[t]he Justice of the State Supreme Court to sit on the appellate panel shall be responsible for making necessary orders concerning any appeal for want of jurisdiction, failure to take or prosecute the appeal in accordance with applicable law or procedure, or other orders or notices as may be necessary to the disposition of the appeal.
Chk. S.L. No. 190-08, § 37. Article VII, section 13 of the Chuuk State Constitution provides that "[j]udicial rules may be amended by statute."
On February 5, 1996, Chief Justice Soukichi Fritz ordered that Tadashi Wainit's state court appeal be dismissed, concluding that Wainit had abandoned his appeal. On February 23, 1996, Wainit filed a motion to vacate the order dismissing his appeal. Chief Justice Fritz denied the motion to vacate by order entered April 4, 1996. Wainit later petitioned this court for relief.
Our July 3rd notice cited the parties to our decision in Gustaf v. Mori, 6 FSM Intrm. 284 (App. 1993). The petitioner in that case had sought a writ of certiorari to obtain review of an order of the Chuuk State Appellate Division, which had granted a stay pending appeal. Id. at 285. We denied the petition, ruling that the stay order, which had been entered by a single justice of the Chuuk State Appellate Division, was not a final decision by the Chuuk State Supreme Court Appellate Division because review of that decision could be sought before the entire panel. Id.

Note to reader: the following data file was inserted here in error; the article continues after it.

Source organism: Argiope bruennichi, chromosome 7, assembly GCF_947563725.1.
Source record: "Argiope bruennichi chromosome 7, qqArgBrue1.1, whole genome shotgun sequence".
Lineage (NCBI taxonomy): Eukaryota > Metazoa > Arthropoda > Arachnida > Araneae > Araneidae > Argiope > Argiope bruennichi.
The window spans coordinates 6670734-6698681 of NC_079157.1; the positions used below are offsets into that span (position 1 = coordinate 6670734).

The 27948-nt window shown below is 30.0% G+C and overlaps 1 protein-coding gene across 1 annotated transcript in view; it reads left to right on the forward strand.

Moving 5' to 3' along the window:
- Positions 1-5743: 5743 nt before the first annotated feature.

Gustaf does not control here. First, this is a petition from an order dismissing an appeal. Second, and more importantly, the parties to Gustaf did not raise, and we did not then consider, the effect of section 37 of the Chuuk State Judiciary Act of 1990. Implicit in both of Chief Justice Fritz's orders in this case is the ability of a single justice to make an order dismissing an appeal for failure to prosecute, which, though it conflicts with Chuuk State Appellate Rule 27(c), is consistent with section 37 of the Chuuk State Judiciary Act of 1990. We therefore find that Chief Justice Fritz's order denying the motion to vacate is a final decision of the Chuuk State Supreme Court, for which review may lie in the Appellate Division of the FSM Supreme Court.
Based on our ruling granting the petition for writ of certiorari, the following matters are ordered:
1. Together with this Order, a Writ of Certiorari shall issue directing the Appellate Division of the Chuuk State Supreme Court to certify and send to this Court the record in CSSC Appeal 11-95.
2. Tadashi Wainit's Petition for Writ of Certiorari addresses the substance of his appeal to the FSM Supreme Court, and shall be deemed his opening brief for the purpose of this appeal.
3. Weno Municipality shall have thirty days from service of this order to file a responding brief. Mr. Wainit's reply brief, if any, shall be filed in accordance with the FSM Rules of Appellate Procedure.